If you’re sure the person you’re shopping for wouldn’t misinterpret it, why not get them a wicked knife? I can honestly say that when I got a really good new knife a year and a half ago, it changed the way I cooked. Food prep tasks that were previously a chore became far easier, which made me that much more willing to cook when I didn’t have a pile of time. I used to hate having to trim and cut chicken breasts, but now that I have a razor-sharp Japanese knife, it’s almost effortless work.
I bought my Tadafusa Hocho Kobo Gyuto chef’s knife at Knifewear in Edmonton, and I can cheerfully recommend both the knife and the shop. Just be warned that you’ll have to get used to using a knife that’s this sharp. If you’ve only experienced typical duller knives, you’ll quickly learn how easy it is to accidentally cut yourself with the thing. No more trimming veggies in your hand unless you fancy a trip to the hospital.
Cookbooks aren’t the only food books out there. I’m drawn to books about food and cooking, or that feature those topics as central themes because, well, my life also features food and cooking as a central theme. I’ve encountered a few interesting titles lately that might strike your fancy, or the fancy of the literate eater on your list.
Kitchen Confidential, by Anthony Bourdain: Lovers of food and writing lost a major voice this year in Anthony Bourdain. While I’d seen his work on TV and had read a number of his articles in the media, I’d never read his breakout book, Kitchen Confidential. And it’s a wonderful read. It’s propulsively readable, and you feel like you really know the guy by the time you hit the last page. It’s easy to see how this launched his career outside of the kitchen. Reading it in the context of the #metoo era is odd, as the rampant sexism of the restaurant world is on full display. But it’s absolutely worth reading.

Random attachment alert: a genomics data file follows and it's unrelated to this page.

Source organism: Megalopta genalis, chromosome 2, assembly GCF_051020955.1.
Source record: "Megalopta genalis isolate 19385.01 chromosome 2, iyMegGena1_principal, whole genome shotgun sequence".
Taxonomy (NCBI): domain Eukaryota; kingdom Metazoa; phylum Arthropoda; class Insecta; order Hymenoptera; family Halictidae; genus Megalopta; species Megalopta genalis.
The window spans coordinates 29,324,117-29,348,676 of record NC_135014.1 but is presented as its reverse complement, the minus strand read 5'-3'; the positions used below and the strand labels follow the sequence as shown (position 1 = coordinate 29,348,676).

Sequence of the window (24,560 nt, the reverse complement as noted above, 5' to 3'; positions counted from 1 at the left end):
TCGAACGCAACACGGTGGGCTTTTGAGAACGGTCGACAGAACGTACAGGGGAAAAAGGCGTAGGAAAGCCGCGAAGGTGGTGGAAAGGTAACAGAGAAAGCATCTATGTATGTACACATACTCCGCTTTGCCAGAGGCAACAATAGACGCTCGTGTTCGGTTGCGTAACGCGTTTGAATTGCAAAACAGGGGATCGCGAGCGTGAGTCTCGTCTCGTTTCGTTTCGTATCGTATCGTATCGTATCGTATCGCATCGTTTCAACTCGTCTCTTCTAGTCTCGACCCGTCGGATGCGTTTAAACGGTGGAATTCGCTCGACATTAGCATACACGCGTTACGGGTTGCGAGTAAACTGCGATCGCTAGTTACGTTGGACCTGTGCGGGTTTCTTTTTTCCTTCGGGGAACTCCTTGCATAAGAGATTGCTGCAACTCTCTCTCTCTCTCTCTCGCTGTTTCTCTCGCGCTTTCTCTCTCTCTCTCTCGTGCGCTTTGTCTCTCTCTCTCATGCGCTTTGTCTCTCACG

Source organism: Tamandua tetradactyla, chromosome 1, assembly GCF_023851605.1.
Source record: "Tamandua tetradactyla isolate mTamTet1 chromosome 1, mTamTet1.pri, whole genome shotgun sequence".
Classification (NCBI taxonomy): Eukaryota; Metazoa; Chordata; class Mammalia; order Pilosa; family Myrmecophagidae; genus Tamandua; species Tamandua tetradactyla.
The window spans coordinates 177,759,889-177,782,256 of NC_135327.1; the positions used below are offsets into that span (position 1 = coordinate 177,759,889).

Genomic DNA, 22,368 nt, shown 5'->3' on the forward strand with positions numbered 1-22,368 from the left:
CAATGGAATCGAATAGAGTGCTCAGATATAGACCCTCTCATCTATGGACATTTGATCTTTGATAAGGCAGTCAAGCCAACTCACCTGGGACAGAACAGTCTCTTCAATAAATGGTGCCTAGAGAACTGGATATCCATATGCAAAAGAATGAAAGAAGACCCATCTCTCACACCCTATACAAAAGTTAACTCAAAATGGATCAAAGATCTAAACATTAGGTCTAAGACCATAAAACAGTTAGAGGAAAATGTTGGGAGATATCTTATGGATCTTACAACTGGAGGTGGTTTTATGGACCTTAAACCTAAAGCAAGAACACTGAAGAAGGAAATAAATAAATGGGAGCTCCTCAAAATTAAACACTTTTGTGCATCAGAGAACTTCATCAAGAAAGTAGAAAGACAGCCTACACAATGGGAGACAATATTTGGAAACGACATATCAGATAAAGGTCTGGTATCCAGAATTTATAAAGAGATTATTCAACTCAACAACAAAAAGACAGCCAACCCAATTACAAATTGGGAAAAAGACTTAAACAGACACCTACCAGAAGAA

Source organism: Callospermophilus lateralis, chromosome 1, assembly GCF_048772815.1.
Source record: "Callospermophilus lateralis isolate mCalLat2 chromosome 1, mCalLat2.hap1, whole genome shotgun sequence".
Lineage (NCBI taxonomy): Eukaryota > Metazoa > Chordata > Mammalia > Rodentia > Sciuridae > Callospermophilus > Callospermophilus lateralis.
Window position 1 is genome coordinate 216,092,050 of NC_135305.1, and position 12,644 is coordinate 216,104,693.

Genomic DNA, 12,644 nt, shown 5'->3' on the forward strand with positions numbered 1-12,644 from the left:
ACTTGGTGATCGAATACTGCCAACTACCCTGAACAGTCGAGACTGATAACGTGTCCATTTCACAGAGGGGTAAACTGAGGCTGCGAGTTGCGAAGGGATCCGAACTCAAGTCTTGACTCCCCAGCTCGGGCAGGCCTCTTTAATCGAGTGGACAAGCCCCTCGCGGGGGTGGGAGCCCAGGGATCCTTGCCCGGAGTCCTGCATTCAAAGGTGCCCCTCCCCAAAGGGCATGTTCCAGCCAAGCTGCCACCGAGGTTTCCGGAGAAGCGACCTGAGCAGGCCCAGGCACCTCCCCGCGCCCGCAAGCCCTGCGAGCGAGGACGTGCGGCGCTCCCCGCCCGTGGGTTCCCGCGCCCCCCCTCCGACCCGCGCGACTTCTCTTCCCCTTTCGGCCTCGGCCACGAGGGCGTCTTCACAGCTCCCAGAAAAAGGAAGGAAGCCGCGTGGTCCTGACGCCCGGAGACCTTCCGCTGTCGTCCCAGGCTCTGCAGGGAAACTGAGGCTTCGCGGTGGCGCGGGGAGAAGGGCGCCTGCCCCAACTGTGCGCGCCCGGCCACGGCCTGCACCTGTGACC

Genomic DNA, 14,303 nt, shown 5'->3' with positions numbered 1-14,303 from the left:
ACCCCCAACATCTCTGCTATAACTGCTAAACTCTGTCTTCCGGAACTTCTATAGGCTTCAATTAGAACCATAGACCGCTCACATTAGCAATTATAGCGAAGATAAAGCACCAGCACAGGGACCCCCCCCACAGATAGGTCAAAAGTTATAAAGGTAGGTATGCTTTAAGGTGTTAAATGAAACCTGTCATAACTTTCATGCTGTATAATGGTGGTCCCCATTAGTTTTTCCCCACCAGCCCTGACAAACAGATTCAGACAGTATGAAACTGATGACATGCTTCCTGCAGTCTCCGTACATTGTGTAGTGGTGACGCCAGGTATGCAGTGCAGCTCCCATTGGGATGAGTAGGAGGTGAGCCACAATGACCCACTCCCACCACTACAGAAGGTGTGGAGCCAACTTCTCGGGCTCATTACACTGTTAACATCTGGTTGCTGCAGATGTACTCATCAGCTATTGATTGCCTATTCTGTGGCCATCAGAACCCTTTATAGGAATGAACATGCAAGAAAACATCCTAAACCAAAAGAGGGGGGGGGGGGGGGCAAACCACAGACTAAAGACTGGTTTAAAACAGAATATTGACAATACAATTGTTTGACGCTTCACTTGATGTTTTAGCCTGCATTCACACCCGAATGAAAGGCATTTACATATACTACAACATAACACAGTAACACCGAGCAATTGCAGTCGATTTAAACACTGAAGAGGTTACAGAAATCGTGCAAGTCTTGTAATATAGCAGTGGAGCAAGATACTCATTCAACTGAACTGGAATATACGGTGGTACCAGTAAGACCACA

Sourdough, by Robin Sloan: I technically read this book last year, but I enjoyed it enough that I still think about it from time to time. There’s been a recent surge in interest in sourdough, especially among tech industry types, and this novel from Robin Sloan captures the curious intersection of worlds. Sourdough is about as old-school and analogue as it gets, so what happens when a computer science type gets her hands on a starter that demands to be made? The perfect read for someone who is both a tech obsessive and a baker of bread.
Snacks: A Canadian Food History, by Janis Thiessen: Imagine a book about Canadian snack foods, but written from a historical perspective, with thoroughly researched background information on some of your favourite treats. Topics include Old Dutch Chips, Covered Bridge Chips, Hardbite Chips, Hawkins Cheezies, and chocolate makers (Moirs, Ganong and Paulin’s) that are Canadian staples of past and present. Just be warned that it’s a heavier read than you might expect, including large sections on labour relations at the businesses. But if you’re not afraid to delve into an academic analysis of Canadian snacks (extra cred for being published by the University of Manitoba Press), this book is for you.
Bread, Wine, Chocolate – The Slow Loss of Foods We Love, by Simran Sethi: I’m not quite done this one yet, but it’s still worth a recommendation. The book – about wine, coffee, chocolate, beer and bread – is a neat combination of three things: a look at how these wonderful foods are made, an examination of issues of biodiversity for each food and a brief guide on how to taste and appreciate them. The book is meticulously researched, including information gleaned from trips around the planet to meet the people in the growing regions and find out what makes each food so special. It’s far easier reading than Snacks (above), and way less academic while still relying on research to tell the story.